Raman Spectroscopy and Brain Tumors

17 Raman Spectroscopy and Brain Tumors


Todd C. Hollon, Steven N. Kalkanis, and Daniel A. Orringer


Abstract
Label-free imaging techniques rely on the intrinsic biochemical properties of tissues to generate image contrast and identify tumor infiltration. Spontaneous and coherent Raman scattering techniques allow for chemical characterization of the underlying tissue. Raman spectroscopy can detect variations in water, lipid, protein, and cholesterol content of normal versus brain tumor tissue. Raman spectra analysis allows neurosurgeons to reliably differentiate normal tissue, necrotic, and viable tumor in fresh and frozen surgical specimens. By focusing on specific regions of the Raman spectra, coherent Raman scattering microscopy can be used to rapidly generate histologic images. Stimulated Raman scattering (SRS) microscopy can detect brain tumor infiltration with high (> 90%) accuracy. Advances in fiber-laser technology have allowed for the development of a clinical SRS microscope for intraoperative brain tumor diagnosis. In stimulated Raman histology, a hematoxylin and eosin color scheme is applied to SRS data, yielding a label-free intraoperative pathology method, enabling rapid and accurate brain tumor diagnosis. In this chapter, we review how Raman-based techniques can improve the surgical management of brain tumor patients by detecting tumor infiltration, guiding tumor biopsy/resection, and providing label-free images for accurate histopathologic diagnosis.


Keywords: Raman spectroscopy, hyperspectral Raman microscopy, coherent Raman imaging, stimulated Raman scattering microscopy, stimulated Raman histology, coherent anti-Stokes Raman scattering microscopy, label-free histology, intraoperative pathology


17.1 Introduction


Image-guided neurosurgery for the treatment of central nervous system (CNS) tumors has resulted in greater extent of resection and improved patient outcomes.1,2,3 Intraoperative imaging techniques allow neurosurgeons to evaluate residual tumor burden that would have otherwise gone undetected.4,5 Fluorescence-guided neurosurgery represents a major advancement for the surgical treatment of CNS tumors in the 21st century. Wide-field fluorescence imaging using 5-aminolevulinic acid (5-ALA) in high-grade gliomas enables more complete tumor resections, thereby improving progression-free survival. However, any imaging method that relies on labeling agents will face the challenge of nonspecific or nonsensitive tumor detection in the operative setting.6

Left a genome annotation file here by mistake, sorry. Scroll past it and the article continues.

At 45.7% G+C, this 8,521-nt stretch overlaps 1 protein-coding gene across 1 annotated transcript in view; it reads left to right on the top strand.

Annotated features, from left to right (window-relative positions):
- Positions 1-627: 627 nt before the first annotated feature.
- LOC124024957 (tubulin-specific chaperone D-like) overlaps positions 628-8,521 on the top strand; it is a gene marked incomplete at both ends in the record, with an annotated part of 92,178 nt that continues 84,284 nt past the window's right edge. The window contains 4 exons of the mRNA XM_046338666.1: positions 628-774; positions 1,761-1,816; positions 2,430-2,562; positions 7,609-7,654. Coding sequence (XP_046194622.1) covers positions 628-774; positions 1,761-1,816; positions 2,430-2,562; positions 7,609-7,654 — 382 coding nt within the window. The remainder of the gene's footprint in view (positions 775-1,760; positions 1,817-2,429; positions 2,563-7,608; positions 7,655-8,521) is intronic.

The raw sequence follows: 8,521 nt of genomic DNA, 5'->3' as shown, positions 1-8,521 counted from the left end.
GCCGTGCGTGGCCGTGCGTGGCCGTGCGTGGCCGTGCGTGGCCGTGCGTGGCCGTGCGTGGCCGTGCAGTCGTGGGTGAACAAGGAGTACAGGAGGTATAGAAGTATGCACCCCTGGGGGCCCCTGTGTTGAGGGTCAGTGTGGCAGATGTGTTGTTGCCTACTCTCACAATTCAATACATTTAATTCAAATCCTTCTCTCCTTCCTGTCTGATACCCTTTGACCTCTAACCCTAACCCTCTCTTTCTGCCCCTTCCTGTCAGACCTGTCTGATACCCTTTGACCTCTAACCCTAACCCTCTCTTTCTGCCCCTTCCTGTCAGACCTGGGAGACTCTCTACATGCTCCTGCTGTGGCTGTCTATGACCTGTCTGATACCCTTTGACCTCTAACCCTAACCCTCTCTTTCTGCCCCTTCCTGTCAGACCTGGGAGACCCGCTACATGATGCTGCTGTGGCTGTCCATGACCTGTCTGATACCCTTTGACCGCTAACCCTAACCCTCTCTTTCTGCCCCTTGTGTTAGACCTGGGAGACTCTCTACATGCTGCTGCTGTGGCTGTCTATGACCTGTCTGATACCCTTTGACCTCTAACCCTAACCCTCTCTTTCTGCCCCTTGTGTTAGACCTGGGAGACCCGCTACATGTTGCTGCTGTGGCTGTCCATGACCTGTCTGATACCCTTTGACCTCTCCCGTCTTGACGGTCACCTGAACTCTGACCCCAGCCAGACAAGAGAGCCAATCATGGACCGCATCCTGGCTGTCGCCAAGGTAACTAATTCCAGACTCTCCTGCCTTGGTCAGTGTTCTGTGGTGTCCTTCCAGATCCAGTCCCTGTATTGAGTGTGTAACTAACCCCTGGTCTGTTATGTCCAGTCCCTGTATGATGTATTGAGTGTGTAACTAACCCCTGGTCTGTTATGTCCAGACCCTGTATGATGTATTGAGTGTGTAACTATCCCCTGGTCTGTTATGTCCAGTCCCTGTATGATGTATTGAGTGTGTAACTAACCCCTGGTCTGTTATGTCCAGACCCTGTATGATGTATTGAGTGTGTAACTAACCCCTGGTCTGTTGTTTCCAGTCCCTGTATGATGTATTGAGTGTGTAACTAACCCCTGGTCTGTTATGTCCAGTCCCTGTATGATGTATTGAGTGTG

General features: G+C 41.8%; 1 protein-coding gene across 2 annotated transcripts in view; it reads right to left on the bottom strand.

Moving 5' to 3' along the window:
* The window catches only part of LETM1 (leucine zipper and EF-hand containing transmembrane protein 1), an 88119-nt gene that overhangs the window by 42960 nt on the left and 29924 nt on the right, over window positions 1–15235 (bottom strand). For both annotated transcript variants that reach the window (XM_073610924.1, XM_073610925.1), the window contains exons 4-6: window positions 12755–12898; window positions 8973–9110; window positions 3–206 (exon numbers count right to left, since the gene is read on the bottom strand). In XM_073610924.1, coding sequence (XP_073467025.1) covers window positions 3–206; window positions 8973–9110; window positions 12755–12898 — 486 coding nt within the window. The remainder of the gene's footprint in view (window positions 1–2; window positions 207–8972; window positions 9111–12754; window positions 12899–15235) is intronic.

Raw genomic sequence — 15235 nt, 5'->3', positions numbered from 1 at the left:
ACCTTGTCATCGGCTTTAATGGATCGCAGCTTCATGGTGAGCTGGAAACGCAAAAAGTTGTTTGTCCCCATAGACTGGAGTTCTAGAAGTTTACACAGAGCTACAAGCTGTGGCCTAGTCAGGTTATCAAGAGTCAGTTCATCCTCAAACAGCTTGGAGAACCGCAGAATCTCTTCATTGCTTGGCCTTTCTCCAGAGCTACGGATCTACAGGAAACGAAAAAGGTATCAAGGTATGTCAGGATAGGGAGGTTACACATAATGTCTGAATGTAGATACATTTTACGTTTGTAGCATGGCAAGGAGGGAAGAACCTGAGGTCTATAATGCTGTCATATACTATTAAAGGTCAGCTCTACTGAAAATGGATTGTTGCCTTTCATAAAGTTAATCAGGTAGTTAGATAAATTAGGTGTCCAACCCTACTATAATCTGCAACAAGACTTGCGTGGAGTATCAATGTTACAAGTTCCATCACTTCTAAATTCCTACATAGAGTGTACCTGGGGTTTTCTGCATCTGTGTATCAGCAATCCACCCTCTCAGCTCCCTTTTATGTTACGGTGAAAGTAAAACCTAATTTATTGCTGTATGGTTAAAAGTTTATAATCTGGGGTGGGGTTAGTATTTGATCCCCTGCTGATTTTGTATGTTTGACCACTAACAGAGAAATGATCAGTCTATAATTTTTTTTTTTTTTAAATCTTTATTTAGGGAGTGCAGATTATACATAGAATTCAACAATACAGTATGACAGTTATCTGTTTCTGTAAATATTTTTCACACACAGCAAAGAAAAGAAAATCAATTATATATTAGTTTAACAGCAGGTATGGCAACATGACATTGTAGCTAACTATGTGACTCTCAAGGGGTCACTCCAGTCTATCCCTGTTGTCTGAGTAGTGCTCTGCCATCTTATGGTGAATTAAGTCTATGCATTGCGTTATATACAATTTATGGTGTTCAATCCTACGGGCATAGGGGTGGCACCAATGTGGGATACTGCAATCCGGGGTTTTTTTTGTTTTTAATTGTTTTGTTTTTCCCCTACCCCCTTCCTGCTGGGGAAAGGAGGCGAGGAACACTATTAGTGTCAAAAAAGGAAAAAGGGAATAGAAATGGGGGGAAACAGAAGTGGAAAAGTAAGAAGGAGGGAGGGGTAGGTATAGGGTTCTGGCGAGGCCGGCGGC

Label-free methods rely on the intrinsic biochemical properties of normal and lesional tissue to provide image contrast. Raman-based imaging modalities have emerged as promising label-free methods for the detection and diagnosis of primary and metastatic CNS tumors.7,8,9 Spontaneous Raman spectroscopy and coherent Raman scattering (CRS) microscopy have both found applications in image-guided neurosurgery with promising results. Here, we provide a brief description of spontaneous and CRS. We then detail the applications of Raman-based modalities to image-guided neurosurgery.


17.2 Overview of Spontaneous Raman Scattering


Elastic photon scattering (i.e., Rayleigh’s scattering) occurs when an incident photon has the same wavelength as the scattered photon after interacting with a media or tissue. The majority of photons in the visible spectrum (380–750 nm) are scattered elastically. A small proportion of photons transfer energy to (red-shift, Stokes scattering) or absorb energy from (blue-shift, anti-Stokes scattering) the object being imaged. This transfer of energy results in inelastic scattering and is called the Raman effect, discovered in 1930.10 The energy difference between the incident and scattered photon is called the Raman shift and is measured in wavenumbers (waves per centimeter). The Raman effect is weak relative to elastic scattering. However, using narrowband laser excitation and a sensitive spectrometer, Raman scattering can be detected and measured to generate spectra from the incident tissue.